There are 714 identified units - power plants, cement plants and fertiliser units - across nine sectors, which are the most energy-intensive units today. By April 1, 2011, we will have told them of the percentage reduction in their specific energy consumption they have to achieve over the next three years.

How are these specific targets being worked out? Will they be industry-specific or plant-specific?

The percentage reduction target would depend on how efficient that unit is compared to the most efficient unit in that sector. The most efficient one would have the smallest percentage reduction target and the least efficient will have the largest percentage reduction target.

For instance, the world's most energy-efficient cement plant and the second-most efficient plant are in India. They will have very small targets. However if you look at the paper industry, the most efficient plant is quite far from the global norms, so even the most efficient one would have a relatively large target.

How did you zero in on these 714 units?

We identified nine sectors which use the largest amount of energy - power stations, cement, steel, fertilisers, aluminium, chlor-alkali, paper, textiles and railways. Then, in each one of them, we established a threshold of energy consumption and those plants that used more energy than the threshold became part of our list of 714. They are called designated consumers under the Energy Conservation Act.

On another track, a controversy is brewing over BEE's plans to label automobiles for energy efficiency. Doesn't the mileage of the car establish its energy efficiency?

As a first step, you will look at the mileage. Labelling provides additional information. It tells you how energy-efficient the car is in a particular weight class, so that you don't end up comparing a Maruti 800 with an Esteem or with a Toyota Corolla.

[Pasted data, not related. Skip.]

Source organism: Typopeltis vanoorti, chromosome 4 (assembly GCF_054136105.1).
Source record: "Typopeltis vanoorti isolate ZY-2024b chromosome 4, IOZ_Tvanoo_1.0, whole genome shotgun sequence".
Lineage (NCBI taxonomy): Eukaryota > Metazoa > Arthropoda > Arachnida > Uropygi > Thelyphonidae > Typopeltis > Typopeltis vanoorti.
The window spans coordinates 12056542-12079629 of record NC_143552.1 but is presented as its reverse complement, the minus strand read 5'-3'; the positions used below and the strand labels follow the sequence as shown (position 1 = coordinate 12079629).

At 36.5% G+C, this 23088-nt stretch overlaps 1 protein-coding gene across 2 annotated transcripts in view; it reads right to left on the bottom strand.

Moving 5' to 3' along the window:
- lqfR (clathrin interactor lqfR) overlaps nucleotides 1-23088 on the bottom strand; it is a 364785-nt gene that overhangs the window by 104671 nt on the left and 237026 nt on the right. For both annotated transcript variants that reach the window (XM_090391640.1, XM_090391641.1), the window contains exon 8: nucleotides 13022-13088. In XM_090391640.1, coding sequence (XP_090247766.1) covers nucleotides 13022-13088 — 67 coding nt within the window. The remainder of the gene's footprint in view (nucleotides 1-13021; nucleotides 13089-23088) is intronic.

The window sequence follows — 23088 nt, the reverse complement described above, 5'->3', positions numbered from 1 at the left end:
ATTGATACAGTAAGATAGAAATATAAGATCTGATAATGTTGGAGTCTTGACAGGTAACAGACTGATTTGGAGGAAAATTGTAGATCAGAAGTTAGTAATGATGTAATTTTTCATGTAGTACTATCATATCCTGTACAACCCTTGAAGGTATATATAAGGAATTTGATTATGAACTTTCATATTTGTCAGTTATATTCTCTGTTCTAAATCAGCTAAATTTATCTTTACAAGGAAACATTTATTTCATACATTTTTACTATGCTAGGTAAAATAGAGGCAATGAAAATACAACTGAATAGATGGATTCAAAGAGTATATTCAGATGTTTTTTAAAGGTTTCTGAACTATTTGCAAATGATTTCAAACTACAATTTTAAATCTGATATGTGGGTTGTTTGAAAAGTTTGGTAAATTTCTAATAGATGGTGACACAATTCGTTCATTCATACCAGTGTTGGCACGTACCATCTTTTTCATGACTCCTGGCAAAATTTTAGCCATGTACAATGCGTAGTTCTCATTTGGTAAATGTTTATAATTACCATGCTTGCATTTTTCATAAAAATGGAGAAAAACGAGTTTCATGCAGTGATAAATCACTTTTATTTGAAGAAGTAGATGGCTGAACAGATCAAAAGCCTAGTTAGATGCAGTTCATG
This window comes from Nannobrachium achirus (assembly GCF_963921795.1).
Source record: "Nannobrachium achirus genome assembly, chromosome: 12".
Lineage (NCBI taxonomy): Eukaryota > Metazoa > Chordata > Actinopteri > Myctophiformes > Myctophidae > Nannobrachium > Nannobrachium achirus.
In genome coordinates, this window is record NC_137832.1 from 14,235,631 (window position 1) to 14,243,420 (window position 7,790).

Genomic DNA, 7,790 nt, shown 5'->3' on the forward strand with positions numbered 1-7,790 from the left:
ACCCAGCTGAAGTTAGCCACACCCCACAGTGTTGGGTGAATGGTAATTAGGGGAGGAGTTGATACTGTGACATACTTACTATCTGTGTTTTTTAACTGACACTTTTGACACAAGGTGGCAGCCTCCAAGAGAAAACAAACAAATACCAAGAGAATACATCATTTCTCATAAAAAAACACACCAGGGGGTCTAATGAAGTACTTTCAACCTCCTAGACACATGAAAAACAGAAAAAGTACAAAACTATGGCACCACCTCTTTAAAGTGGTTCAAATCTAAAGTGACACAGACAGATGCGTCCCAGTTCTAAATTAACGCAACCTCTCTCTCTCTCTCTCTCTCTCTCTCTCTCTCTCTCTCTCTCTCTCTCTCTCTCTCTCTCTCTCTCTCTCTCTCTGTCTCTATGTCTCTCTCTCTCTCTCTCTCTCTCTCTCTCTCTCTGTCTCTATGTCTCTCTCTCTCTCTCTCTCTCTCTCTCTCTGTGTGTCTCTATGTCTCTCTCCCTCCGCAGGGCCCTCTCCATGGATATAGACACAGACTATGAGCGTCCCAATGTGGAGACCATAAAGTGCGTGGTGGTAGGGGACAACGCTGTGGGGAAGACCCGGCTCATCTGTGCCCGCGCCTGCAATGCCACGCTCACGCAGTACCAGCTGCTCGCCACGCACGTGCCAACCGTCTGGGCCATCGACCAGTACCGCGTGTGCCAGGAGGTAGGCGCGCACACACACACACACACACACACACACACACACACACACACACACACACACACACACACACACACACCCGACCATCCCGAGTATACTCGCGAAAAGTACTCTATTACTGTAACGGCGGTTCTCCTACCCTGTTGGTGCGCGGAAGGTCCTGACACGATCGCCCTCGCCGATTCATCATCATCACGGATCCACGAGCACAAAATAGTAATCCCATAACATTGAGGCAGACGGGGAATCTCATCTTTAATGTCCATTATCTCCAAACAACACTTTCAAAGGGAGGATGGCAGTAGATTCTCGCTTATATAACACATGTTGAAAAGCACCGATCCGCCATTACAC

The global experience is that with the availability of this information, consumers develop a preference to move towards more efficient cars within the same weight class, so we are moving towards lower energy intensity. We are working on a voluntary energy efficiency labelling programme for automobiles which will be finalised shortly, taking all reasonable points of view into consideration.

What is your estimate of the size of the energy-efficiency market, including products and services?

There is an estimated market size of Rs 74,000 crore (Rs 740 billion), though these numbers are always imprecise. It does, however, indicate that there is a huge market opportunity worth tens of thousands of crores.

Energy efficiency labelling has become mandatory for some products this year. What are the other milestones that have been set for 2010?

This year will see a new energy services company, Energy Efficiency Services Ltd (EESL), which will be promoted by National Thermal Power Corporation (NTPC), Rural Electrification Corporation (REC), Power Finance Corporation (PFC) and Powergrid. The Partial Risk Guarantee Fund (Rs 95 crore) and the Venture Capital Fund for Energy Efficiency (Rs 75 crore) will also start working.

For this year, we are also on track to deliver verified savings of 2,600 Mw, which is avoided capacity. In the first six months, avoided generation is already 1,350 Mw, which is more than last year's 1,200 Mw. For next year, we would probably do 4,000 Mw as we extend the energy efficiency labelling programme to newer segments, including buildings.

How do you push states on energy efficiency?

We have carried out a study on electricity savings potential in each of the 35 states and Union Territories, and an interesting thing is that in some states with large power shortages, the energy saving potential is larger than the shortage. We hope this will inspire the states and their chief ministers to adopt and implement energy efficiency programmes.